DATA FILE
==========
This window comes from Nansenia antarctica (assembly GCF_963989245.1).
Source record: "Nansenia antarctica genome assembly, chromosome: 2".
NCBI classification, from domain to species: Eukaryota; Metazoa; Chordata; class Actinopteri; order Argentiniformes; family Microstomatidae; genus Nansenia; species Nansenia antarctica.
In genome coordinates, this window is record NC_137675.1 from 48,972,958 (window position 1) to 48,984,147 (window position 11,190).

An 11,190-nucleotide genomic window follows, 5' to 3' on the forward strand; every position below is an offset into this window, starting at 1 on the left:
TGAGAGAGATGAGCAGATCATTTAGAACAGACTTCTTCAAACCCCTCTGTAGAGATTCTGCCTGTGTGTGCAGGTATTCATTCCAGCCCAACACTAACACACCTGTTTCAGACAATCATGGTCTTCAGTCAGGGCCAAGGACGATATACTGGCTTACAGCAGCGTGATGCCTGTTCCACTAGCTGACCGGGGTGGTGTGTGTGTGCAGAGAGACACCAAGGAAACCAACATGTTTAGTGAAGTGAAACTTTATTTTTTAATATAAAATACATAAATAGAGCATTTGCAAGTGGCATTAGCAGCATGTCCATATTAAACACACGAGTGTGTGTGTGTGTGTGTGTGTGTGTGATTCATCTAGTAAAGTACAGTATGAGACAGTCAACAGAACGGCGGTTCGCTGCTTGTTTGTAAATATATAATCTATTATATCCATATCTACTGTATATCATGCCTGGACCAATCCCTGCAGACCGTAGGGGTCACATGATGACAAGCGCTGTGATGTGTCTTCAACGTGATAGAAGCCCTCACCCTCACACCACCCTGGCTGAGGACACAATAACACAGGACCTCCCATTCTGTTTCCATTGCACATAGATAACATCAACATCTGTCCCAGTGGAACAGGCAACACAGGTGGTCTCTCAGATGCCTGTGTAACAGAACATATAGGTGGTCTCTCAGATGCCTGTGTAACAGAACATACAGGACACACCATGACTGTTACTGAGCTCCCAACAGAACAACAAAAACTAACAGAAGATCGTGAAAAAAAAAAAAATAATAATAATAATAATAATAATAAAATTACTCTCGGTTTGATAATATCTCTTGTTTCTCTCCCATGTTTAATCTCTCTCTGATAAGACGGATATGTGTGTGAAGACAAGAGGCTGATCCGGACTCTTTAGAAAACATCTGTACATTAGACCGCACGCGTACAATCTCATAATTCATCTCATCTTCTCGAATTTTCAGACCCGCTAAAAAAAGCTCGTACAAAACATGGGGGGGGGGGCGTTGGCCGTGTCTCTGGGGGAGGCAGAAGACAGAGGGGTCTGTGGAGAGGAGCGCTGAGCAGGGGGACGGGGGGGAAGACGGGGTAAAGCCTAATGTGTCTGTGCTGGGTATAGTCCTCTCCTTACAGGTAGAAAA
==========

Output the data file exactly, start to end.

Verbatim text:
This window comes from Nansenia antarctica (assembly GCF_963989245.1).
Source record: "Nansenia antarctica genome assembly, chromosome: 2".
NCBI classification, from domain to species: Eukaryota; Metazoa; Chordata; class Actinopteri; order Argentiniformes; family Microstomatidae; genus Nansenia; species Nansenia antarctica.
In genome coordinates, this window is record NC_137675.1 from 48,972,958 (window position 1) to 48,984,147 (window position 11,190).

An 11,190-nucleotide genomic window follows, 5' to 3' on the forward strand; every position below is an offset into this window, starting at 1 on the left:
TGAGAGAGATGAGCAGATCATTTAGAACAGACTTCTTCAAACCCCTCTGTAGAGATTCTGCCTGTGTGTGCAGGTATTCATTCCAGCCCAACACTAACACACCTGTTTCAGACAATCATGGTCTTCAGTCAGGGCCAAGGACGATATACTGGCTTACAGCAGCGTGATGCCTGTTCCACTAGCTGACCGGGGTGGTGTGTGTGTGCAGAGAGACACCAAGGAAACCAACATGTTTAGTGAAGTGAAACTTTATTTTTTAATATAAAATACATAAATAGAGCATTTGCAAGTGGCATTAGCAGCATGTCCATATTAAACACACGAGTGTGTGTGTGTGTGTGTGTGTGTGTGATTCATCTAGTAAAGTACAGTATGAGACAGTCAACAGAACGGCGGTTCGCTGCTTGTTTGTAAATATATAATCTATTATATCCATATCTACTGTATATCATGCCTGGACCAATCCCTGCAGACCGTAGGGGTCACATGATGACAAGCGCTGTGATGTGTCTTCAACGTGATAGAAGCCCTCACCCTCACACCACCCTGGCTGAGGACACAATAACACAGGACCTCCCATTCTGTTTCCATTGCACATAGATAACATCAACATCTGTCCCAGTGGAACAGGCAACACAGGTGGTCTCTCAGATGCCTGTGTAACAGAACATATAGGTGGTCTCTCAGATGCCTGTGTAACAGAACATACAGGACACACCATGACTGTTACTGAGCTCCCAACAGAACAACAAAAACTAACAGAAGATCGTGAAAAAAAAAAAAATAATAATAATAATAATAATAATAAAATTACTCTCGGTTTGATAATATCTCTTGTTTCTCTCCCATGTTTAATCTCTCTCTGATAAGACGGATATGTGTGTGAAGACAAGAGGCTGATCCGGACTCTTTAGAAAACATCTGTACATTAGACCGCACGCGTACAATCTCATAATTCATCTCATCTTCTCGAATTTTCAGACCCGCTAAAAAAAGCTCGTACAAAACATGGGGGGGGGGGCGTTGGCCGTGTCTCTGGGGGAGGCAGAAGACAGAGGGGTCTGTGGAGAGGAGCGCTGAGCAGGGGGACGGGGGGGAAGACGGGGTAAAGCCTAATGTGTCTGTGCTGGGTATAGTCCTCTCCTTACAGGTAGAAAA